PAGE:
Lack of appropriate and generally accepted risk management standards in microfinance.
Feedback from recent microfinance risk management capacity-building programmes and industry stakeholders highlighted the need for comprehensive risk management industry standards for MFIs at different levels of their development. Given the variety of institutional types and their associated complexity, the industry is overdue for a scalable set of risk management standards. These standards would provide a MFI with forward-looking visibility on their risk management needs vis-à-vis the strategic growth included in their business plan. These standards would allow a MFI to proactively consider the risk management implications of meeting client demand, while simultaneously managing risk in the business planning and execution process.
In 2013, the Luxembourg-based NGO Appui au Développement Autonome ( ADA ) and seven other Founding Members, including Calmeadow, The Center for Financial Inclusion at Accion ( CFI ), Mennonite Economic Development Associates ( MEDA ), MFX Solutions, Microfinanza Srl., Oikocredit, and Triple Jump created the Risk management Initiative in Microfinance ( RIM ). RIM is a collaboration of organisations with a vested interest in raising the standards of risk management in the microfinance industry. RIM provides a platform for risk management standards development, information sharing, and industry cooperation.
RIM has successfully undertaken the development of the Risk Management Graduation Model (1), a pathways-based, best practice standard for risk management in the microfinance sector. The Risk Management Graduation Model has been designed to bridge the gap between the current state of risk management systems, tools, practices and required capabilities and that of the more sophisticated approaches proposed by the Basel Committee on Banking Supervision ( BCBS ). Through a diagnostic process, MFIs can assess their current risk management systems, structures and capabilities against RIM’s Risk Management Graduation Model and determine their adherence to best practice risk management standards applicable to their institutional tier level. Through a six-step institutional risk management improvement process, MFIs will be able to 1) Identify their institutional tier level and the appropriate standards within, 2) Assess their level of adherence to the Risk Management Graduation Model standards, 3) Strategise their Risk Management Graduation Path – a strategic improvement pathway, 4) Plan the necessary financial and human resources required to achieve the improvement goals, 5) Execute the plan within a project management framework and 6) Evaluate their plan’s level of success.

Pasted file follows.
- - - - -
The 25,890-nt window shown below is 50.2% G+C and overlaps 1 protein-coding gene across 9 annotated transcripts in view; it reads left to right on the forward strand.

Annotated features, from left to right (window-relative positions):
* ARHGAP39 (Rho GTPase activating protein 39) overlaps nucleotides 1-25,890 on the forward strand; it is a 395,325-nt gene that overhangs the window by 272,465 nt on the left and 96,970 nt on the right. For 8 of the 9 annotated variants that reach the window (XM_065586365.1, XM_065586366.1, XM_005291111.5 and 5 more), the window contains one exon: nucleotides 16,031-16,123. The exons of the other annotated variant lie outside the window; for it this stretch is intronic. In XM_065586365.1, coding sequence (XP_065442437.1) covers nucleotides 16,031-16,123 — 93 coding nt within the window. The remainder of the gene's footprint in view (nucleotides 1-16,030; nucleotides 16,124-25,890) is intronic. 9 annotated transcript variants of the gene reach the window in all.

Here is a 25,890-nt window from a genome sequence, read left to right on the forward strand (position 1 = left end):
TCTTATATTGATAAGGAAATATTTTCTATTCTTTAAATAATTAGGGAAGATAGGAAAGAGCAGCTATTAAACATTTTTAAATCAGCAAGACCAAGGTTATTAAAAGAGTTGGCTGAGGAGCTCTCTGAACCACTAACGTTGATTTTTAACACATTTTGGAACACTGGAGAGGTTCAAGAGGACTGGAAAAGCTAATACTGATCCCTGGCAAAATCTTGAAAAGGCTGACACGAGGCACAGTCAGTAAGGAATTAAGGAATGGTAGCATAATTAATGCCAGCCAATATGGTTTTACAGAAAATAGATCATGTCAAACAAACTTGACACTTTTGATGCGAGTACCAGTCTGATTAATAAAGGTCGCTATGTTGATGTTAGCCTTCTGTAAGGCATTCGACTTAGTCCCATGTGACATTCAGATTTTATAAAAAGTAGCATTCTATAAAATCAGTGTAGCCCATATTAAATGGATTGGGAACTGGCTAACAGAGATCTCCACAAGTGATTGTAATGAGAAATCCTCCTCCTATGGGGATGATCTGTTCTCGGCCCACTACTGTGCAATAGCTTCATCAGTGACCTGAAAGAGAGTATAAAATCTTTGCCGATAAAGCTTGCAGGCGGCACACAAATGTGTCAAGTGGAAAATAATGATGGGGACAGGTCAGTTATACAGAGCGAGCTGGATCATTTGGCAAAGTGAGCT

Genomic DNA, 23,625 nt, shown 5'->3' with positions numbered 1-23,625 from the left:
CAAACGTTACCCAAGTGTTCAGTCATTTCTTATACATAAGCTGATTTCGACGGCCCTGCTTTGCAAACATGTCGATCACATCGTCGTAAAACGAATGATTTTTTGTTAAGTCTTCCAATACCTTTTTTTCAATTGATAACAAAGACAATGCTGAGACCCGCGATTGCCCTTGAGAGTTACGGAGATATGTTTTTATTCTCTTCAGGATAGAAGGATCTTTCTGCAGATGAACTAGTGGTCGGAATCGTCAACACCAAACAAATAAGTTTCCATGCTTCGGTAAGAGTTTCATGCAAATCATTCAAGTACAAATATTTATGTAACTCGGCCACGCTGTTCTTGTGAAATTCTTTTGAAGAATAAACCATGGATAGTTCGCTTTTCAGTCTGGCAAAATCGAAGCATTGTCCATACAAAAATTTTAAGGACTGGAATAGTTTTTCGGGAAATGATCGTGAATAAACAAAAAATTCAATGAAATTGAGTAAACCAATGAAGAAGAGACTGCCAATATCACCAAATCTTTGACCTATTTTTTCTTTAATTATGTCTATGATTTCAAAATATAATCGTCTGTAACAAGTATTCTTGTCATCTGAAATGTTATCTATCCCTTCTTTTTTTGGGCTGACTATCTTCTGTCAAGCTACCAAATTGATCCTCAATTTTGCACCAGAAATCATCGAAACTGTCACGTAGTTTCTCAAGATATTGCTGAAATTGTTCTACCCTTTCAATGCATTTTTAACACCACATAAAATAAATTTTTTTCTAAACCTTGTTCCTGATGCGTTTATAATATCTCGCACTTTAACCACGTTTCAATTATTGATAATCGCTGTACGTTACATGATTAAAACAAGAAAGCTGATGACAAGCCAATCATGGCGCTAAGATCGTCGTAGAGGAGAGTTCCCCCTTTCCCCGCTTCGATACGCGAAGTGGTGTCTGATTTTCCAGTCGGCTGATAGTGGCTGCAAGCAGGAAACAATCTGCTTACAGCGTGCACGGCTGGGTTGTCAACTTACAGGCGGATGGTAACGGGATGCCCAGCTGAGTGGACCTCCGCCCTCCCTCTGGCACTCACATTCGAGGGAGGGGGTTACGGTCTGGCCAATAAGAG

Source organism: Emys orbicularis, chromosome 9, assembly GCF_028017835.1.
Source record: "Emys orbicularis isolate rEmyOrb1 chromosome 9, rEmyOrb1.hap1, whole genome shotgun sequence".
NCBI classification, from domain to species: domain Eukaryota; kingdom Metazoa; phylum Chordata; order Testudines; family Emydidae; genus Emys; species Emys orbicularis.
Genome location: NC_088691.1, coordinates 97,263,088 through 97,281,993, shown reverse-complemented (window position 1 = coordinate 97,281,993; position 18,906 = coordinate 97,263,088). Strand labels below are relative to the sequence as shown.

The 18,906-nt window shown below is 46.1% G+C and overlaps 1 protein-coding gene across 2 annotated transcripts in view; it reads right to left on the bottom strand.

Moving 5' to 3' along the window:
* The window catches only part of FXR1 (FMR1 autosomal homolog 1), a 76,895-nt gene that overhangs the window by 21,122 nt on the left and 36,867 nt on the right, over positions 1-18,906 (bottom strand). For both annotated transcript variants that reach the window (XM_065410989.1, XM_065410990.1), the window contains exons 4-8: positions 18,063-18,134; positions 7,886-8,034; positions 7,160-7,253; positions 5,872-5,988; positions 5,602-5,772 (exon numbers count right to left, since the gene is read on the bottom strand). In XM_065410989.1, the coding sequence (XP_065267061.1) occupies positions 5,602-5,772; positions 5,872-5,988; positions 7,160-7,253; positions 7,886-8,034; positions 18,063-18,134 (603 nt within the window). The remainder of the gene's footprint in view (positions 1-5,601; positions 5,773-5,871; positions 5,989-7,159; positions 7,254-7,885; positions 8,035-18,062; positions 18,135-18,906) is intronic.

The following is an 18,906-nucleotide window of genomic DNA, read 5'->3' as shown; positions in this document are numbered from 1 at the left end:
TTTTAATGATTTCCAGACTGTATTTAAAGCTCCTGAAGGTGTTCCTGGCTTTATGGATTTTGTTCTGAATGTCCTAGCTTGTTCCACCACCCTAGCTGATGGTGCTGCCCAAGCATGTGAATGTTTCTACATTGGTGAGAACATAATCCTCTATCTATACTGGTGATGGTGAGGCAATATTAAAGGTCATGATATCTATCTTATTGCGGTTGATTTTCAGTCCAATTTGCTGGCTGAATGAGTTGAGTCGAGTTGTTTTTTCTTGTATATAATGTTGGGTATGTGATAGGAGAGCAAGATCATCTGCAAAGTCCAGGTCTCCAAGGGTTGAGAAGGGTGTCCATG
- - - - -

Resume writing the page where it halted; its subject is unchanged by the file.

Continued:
The goal of being a client-centric industry is a noble one. This goal must inevitably continue if we are ever to meet our aspirations of being a genuine double bottom line industry. However, as the industry shifts towards increasingly more financial intermediation, use of new technology and sophistication of balance sheets, the entire industry must take seriously a balanced approach that considers the risk implications of these and future developments. This is only possible if the microfinance sector itself agrees on the need to address the underlying incentive structures that exist, improve upon the current understanding and appreciation of risk management and its approaches and support the refinement and adoption of global microfinance risk management standards. To this end, the interests of the microfinance industry’s ultimate stakeholders – the clients themselves – can be protected.
( 1 ) The Risk Management Graduation Model framework will be available in mid-November 2014 and its associated Diagnostic Tool in 2015. Please visit RIM’s website to learn more : www.riminitiative.org
The original document is located here.
Kevin Fryatt is the Director of US-based RIM, which was founded in 2013 by ADA, Calmeadow, the Center for Financial Inclusion at Accion, MEDA, Microfinanza Srl, MFX Solutions, Oikocredit and Triple Jump.